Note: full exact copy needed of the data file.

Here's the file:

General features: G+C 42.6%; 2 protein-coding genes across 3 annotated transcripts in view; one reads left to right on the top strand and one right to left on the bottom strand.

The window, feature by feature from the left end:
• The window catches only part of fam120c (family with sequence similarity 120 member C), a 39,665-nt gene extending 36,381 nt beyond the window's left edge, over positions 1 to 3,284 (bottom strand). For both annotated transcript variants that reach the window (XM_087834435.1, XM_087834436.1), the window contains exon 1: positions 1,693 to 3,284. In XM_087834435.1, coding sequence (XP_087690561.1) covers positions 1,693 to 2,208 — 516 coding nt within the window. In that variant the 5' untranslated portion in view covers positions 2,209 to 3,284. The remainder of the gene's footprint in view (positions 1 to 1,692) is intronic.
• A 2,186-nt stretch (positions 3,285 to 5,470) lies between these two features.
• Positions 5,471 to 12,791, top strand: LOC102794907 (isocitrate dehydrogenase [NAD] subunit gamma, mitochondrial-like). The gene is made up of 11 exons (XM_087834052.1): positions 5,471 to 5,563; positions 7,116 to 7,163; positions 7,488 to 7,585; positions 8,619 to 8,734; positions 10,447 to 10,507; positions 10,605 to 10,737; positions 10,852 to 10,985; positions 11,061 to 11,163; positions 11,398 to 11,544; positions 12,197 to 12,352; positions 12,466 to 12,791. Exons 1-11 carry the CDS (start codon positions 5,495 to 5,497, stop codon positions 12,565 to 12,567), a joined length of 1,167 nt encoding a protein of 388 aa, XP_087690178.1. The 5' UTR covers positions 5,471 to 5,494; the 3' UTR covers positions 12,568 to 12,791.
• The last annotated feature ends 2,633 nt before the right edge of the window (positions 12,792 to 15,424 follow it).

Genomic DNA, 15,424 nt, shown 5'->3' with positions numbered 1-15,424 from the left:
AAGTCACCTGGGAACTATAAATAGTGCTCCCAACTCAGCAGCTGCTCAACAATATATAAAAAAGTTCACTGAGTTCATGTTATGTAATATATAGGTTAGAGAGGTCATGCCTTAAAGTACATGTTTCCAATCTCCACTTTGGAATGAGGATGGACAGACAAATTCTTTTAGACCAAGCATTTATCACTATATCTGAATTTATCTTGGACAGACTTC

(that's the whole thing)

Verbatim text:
General features: G+C 42.6%; 2 protein-coding genes across 3 annotated transcripts in view; one reads left to right on the top strand and one right to left on the bottom strand.

The window, feature by feature from the left end:
• The window catches only part of fam120c (family with sequence similarity 120 member C), a 39,665-nt gene extending 36,381 nt beyond the window's left edge, over positions 1 to 3,284 (bottom strand). For both annotated transcript variants that reach the window (XM_087834435.1, XM_087834436.1), the window contains exon 1: positions 1,693 to 3,284. In XM_087834435.1, coding sequence (XP_087690561.1) covers positions 1,693 to 2,208 — 516 coding nt within the window. In that variant the 5' untranslated portion in view covers positions 2,209 to 3,284. The remainder of the gene's footprint in view (positions 1 to 1,692) is intronic.
• A 2,186-nt stretch (positions 3,285 to 5,470) lies between these two features.
• Positions 5,471 to 12,791, top strand: LOC102794907 (isocitrate dehydrogenase [NAD] subunit gamma, mitochondrial-like). The gene is made up of 11 exons (XM_087834052.1): positions 5,471 to 5,563; positions 7,116 to 7,163; positions 7,488 to 7,585; positions 8,619 to 8,734; positions 10,447 to 10,507; positions 10,605 to 10,737; positions 10,852 to 10,985; positions 11,061 to 11,163; positions 11,398 to 11,544; positions 12,197 to 12,352; positions 12,466 to 12,791. Exons 1-11 carry the CDS (start codon positions 5,495 to 5,497, stop codon positions 12,565 to 12,567), a joined length of 1,167 nt encoding a protein of 388 aa, XP_087690178.1. The 5' UTR covers positions 5,471 to 5,494; the 3' UTR covers positions 12,568 to 12,791.
• The last annotated feature ends 2,633 nt before the right edge of the window (positions 12,792 to 15,424 follow it).

Genomic DNA, 15,424 nt, shown 5'->3' with positions numbered 1-15,424 from the left:
AAGTCACCTGGGAACTATAAATAGTGCTCCCAACTCAGCAGCTGCTCAACAATATATAAAAAAGTTCACTGAGTTCATGTTATGTAATATATAGGTTAGAGAGGTCATGCCTTAAAGTACATGTTTCCAATCTCCACTTTGGAATGAGGATGGACAGACAAATTCTTTTAGACCAAGCATTTATCACTATATCTGAATTTATCTTGGACAGACTTC